Integration project to help vulnerable quota refugees

VELUX FONDEN grants DKK 7 million for a new project to help newly arrived quota refugees and generate overall knowledge about their inclusion in Danish communities. The project is a collaboration between researchers at Aarhus University, VIVE, the Danish Refugee Council and Danish municipalities.

In 2021, Denmark again received UN quota refugees. At the end of the year, the first of the 400 single Congolese mothers and children to arrive in the country in 2021-2022 arrived. They are a very vulnerable group of people who have lived in refugee camps in Rwanda for many years and have limited schooling and traumatic experiences. 

The project “Reorientation of integration: Family-to-family as a model for Congolese UN quota refugees in Denmark”. The project will receive a six-year grant of DKK seven million under VELUX FONDEN’s humanities area:

“Research in the humanities plays a crucial role in solving society's biggest challenges. The project is a peer-reviewed strong scientific example of what the foundation considers an important key to that role: Close collaboration between the researchers' and practice professionals’ disciplines across different research institutions, state, municipalities and civil society. By joining forces, they can accomplish complicated challenges and improve life situations for people,” says Head of programme Henrik Tronier from VELUX FONDEN.

New life with small and large challenges

When quota refugees arrive in Denmark, they are distributed in municipalities all over the country. They do not get a ‘transit period’ in the asylum system, as they go directly to their new home municipalities with all the challenges this entails for them and for the stakeholders who contribute to their integration and new life in Denmark:

Quota refugees are...

... people designated by the UN Refugee Agency (UNHCR) as refugees with special needs for protection and resettlement; for instance because they are in overcrowded camps in the immediate vicinity of a conflict where they risk abuse without the prospect of being able to return to their country of origin. Under the UNHCR resettlement programme, the refugees are transferred to a safe third country that has agreed to accept them.

Each year, less than 1% of the world’s refugees are recommended and accepted for resettlement as quota refugees. Denmark has received around 500 quota refugees annually for many years – except for 2016-2020, when only a few quota refugees came to the country.

“The Congolese mothers and children differ significantly from other refugees in that they come directly from a UN refugee camp in Rwanda. We can all imagine what an upheaval it must be to land in Denmark and be transported to your new home municipality in order to start a completely new life there the very next day. How do you learn the language, get a new home, friends and a job? And how do you learn everyday routines like making packed lunches and following your children’s school activities in the Aula system? The project allows us to understand from day one the small and large challenges associated with building a new life. This knowledge will be useful if there are more quota refugees,” says Professor MSO Mikkel Rytter from Aarhus University, who is to head the project.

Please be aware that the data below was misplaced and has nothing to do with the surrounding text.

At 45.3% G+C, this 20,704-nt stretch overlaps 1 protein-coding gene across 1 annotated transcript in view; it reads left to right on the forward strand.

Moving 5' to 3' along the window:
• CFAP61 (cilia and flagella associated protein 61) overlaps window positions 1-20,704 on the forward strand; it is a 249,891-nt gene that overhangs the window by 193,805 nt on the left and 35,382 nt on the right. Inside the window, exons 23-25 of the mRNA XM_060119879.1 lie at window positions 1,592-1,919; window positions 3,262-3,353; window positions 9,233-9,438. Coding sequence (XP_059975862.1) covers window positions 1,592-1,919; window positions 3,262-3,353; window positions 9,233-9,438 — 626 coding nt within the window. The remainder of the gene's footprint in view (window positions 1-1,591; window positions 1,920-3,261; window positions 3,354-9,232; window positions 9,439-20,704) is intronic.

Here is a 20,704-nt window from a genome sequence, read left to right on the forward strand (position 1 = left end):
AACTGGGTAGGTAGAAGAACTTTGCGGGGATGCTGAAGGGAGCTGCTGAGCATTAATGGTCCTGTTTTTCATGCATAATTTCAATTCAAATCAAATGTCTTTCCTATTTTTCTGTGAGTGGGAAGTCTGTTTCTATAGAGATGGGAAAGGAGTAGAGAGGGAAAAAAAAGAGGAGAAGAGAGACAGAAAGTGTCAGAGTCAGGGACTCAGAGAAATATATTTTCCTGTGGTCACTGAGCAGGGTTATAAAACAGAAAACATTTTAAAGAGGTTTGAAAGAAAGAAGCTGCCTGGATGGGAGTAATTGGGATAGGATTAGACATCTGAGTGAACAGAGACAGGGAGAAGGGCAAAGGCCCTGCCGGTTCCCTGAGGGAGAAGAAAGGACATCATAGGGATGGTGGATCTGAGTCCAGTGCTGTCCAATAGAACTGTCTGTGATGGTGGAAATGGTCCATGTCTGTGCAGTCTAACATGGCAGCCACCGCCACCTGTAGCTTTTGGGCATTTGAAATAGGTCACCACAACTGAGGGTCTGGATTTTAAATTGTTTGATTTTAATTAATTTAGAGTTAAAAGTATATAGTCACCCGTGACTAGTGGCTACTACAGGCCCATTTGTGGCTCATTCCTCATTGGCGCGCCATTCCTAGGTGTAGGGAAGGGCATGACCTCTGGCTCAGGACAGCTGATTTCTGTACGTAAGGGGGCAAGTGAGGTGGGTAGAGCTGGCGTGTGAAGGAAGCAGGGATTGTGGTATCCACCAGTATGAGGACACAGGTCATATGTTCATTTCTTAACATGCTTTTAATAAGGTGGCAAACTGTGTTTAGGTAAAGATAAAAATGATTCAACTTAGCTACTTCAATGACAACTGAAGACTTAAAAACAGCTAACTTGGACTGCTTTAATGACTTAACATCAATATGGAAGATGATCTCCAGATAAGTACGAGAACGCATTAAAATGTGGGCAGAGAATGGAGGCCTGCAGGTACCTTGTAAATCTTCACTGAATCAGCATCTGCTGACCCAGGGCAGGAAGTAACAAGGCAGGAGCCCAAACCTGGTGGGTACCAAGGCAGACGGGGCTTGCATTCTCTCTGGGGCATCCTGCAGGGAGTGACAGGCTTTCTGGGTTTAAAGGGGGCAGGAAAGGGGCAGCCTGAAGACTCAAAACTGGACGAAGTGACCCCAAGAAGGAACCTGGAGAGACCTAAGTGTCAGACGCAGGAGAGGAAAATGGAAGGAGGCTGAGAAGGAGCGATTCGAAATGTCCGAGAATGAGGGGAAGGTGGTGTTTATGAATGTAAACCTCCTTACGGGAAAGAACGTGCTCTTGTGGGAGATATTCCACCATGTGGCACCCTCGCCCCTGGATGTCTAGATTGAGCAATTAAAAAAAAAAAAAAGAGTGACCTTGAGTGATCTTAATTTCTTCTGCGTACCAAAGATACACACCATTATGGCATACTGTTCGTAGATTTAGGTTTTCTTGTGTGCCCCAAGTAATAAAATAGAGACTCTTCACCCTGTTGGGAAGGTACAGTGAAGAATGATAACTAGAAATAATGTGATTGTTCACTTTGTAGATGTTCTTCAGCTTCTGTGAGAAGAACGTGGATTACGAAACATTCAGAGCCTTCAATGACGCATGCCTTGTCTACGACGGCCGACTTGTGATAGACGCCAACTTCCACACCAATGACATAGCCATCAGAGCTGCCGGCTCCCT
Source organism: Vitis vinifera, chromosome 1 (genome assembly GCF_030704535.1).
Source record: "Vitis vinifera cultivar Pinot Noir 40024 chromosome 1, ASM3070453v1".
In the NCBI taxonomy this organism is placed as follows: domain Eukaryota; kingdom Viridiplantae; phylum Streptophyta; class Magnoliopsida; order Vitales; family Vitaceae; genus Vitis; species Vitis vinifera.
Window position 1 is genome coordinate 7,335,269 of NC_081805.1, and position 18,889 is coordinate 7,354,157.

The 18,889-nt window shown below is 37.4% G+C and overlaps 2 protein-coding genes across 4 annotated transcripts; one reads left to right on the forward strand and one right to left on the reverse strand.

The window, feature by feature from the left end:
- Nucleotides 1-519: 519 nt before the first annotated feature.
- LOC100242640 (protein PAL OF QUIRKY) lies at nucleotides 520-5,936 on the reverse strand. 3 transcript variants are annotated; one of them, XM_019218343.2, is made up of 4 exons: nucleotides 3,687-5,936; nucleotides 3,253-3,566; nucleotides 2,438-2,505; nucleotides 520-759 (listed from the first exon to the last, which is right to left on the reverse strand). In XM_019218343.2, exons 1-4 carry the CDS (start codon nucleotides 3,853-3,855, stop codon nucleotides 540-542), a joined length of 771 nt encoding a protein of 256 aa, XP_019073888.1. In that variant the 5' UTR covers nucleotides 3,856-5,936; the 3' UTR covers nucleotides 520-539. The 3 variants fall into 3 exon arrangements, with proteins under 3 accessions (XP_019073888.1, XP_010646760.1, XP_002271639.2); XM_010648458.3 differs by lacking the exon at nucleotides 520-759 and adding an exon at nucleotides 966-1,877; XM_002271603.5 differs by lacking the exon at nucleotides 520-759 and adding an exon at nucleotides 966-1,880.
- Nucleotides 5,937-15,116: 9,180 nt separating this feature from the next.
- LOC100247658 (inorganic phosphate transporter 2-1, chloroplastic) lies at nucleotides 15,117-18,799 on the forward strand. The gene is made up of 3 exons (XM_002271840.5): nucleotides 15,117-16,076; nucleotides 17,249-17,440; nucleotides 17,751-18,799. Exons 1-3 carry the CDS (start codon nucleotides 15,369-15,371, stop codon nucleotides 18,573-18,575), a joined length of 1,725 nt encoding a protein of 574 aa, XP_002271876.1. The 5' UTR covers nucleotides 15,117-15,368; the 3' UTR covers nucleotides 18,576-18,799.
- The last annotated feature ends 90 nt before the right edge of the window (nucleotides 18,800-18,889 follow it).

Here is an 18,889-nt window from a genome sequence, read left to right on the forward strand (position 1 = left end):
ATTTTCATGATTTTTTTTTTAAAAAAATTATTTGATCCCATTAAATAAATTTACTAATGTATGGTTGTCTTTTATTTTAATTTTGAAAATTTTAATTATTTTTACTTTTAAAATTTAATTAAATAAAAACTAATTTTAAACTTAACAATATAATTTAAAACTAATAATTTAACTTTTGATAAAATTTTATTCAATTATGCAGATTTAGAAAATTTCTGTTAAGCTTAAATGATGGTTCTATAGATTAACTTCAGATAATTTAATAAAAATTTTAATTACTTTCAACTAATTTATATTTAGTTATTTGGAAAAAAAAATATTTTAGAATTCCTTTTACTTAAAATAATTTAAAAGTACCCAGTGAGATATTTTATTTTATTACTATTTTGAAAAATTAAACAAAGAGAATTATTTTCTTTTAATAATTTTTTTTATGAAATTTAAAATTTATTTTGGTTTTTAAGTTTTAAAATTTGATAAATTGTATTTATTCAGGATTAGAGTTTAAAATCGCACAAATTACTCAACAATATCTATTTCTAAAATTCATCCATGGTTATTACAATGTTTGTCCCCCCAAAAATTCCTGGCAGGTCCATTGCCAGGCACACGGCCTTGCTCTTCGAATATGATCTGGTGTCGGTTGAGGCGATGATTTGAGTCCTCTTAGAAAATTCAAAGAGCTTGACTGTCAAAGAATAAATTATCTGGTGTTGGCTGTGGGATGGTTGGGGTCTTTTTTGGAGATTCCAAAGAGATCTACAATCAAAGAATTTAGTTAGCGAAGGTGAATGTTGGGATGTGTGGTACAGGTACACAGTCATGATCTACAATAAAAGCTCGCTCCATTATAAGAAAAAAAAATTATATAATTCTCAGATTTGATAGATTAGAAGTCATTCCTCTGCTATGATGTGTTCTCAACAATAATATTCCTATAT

The project is a combined research and practice project in collaboration between researchers from the Department of Anthropology at Aarhus University and VIVE – the Danish Center for Social Science Research – and the main stakeholders in the integration of quota refugees: DRC, the Danish Refugee Council, and Danish municipalities. The project will monitor the new lives of the Congolese quota refugees in Danish local communities – partly through close ethnographic studies of the families’ everyday lives, partly through register data offering a more general description of the group’s entry points to the Danish society.

Volunteer families assist

The Danish Refugee Council and the research team will launch a ‘family-to-family’ action where volunteer families are matched with Congolese families:

“The quota refugees are embraced by various municipal integration efforts, labour market programmes and activities of local volunteer groups, all of whom want to help them on their way. The project’s ‘family-to-family’ model is how we propose to further develop the family-oriented networking initiatives that already exist among our volunteers. We will examine specifically what resources and opportunities quota refugees get in their daily life by being matched with local volunteer families,” says Mette Blauenfeldt from the Danish Refugee Council.

The model is based on the Danish Refugee Council’s experience with network families, and the effort will be monitored and continuously evaluated and improved. The experience from the project will be passed on to Danish municipalities and the Danish Refugee Council’s volunteer groups all over the country. The aim is to use the methods when receiving other quota refugees.


Anna Høxbro Bak
Communications Adviser, THE VELUX FOUNDATIONS
+45 22 64 03 55